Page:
Maps of War has a Flash movie depicting 5,000 years of religious history in 90 seconds. Or, more precisely, 5,000 years of idealized religious history that grants religion a lot more credit than it deserves. It starts with the birth of Hinduism 5,000 years ago, continues with Judaism 4,000 years ago, then Buddha, then Jesus, and then Muhammad, and ends at the present boundaries of the five religions.
All atheists and most other nontheists deny the existence of every religion’s deities. But they will often accept the basic historical truth of each religion – for example, the existence of the Three Patriarchs, the Exodus, the conquest of Canaan, and the establishment of the Kingdoms of Israel and Judea.
The History of Religion feature is no different. Its part about Judaism concedes that Abraham existed and that the conquest of Canaan was real. Real historians of religion beg to differ: there’s no archeological or linguistic evidence Judaism even existed before the early 1st millennium BC.
Similarly, Hinduism dates way later than 3000 BC. At the time, the inhabitants of India were all Dravidians; the Indo-Aryans only reached India around 1500 BC. It took that long for Sanskrit to even split from Avestan. The Rig-Veda dates to 1500 BC at earliest, based on linguistic evidence.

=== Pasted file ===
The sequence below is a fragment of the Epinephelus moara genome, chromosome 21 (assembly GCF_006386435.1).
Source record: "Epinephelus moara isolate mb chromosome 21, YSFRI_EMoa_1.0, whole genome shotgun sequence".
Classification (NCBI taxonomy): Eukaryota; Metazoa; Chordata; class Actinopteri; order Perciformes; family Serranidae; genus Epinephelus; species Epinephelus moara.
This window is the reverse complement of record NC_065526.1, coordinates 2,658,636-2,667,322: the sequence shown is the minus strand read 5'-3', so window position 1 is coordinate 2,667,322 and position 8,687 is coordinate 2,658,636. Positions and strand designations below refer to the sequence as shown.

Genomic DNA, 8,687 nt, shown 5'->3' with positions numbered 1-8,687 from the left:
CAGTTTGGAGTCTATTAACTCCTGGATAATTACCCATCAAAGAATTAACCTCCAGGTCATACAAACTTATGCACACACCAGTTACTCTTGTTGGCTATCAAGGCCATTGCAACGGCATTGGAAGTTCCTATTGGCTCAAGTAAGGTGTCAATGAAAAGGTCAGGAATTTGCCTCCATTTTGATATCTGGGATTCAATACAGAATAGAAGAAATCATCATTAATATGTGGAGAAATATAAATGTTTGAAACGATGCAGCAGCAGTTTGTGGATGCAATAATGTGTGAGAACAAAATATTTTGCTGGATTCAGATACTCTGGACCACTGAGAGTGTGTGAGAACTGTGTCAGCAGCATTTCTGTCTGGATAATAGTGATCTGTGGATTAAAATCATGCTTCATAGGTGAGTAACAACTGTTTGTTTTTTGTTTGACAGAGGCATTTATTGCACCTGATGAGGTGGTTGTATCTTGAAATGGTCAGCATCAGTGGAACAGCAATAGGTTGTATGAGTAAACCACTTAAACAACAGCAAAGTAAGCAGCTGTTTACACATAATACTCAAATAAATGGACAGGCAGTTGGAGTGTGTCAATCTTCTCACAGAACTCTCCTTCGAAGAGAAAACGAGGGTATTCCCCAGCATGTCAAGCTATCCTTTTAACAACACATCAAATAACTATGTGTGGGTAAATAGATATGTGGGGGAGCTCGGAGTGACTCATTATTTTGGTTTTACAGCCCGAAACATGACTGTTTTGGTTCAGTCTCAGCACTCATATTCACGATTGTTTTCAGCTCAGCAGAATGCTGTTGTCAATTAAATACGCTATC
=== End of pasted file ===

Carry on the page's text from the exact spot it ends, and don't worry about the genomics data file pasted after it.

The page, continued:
As for Islam, there isn’t any evidence the religion even existed before the 8th century AD. It’s a lot likelier that an Arab empire developed Islam after coming into contact with Jews and Christians in Syria than that a merchant invented Islam and then proceeded to conquer the entire Arabian peninsula.
But the weakest part of the Flash clip is the one about Buddhism. Non-monotheistic religions display extreme levels of diversity, which Westerners (including Muslims, since Islam is essentially part of the West) tend to be very bad at categorizing.
Of the five religions listed in the clip, what is practiced in China or Japan is closest to Buddhism. But there are more than these five religions. Japan is supposedly Shinto and really nonreligious. China has three teachings – Buddhism, Taoism, and Confucianism – of which the latter is the most important both historically and in terms of what the current government is gravitating toward.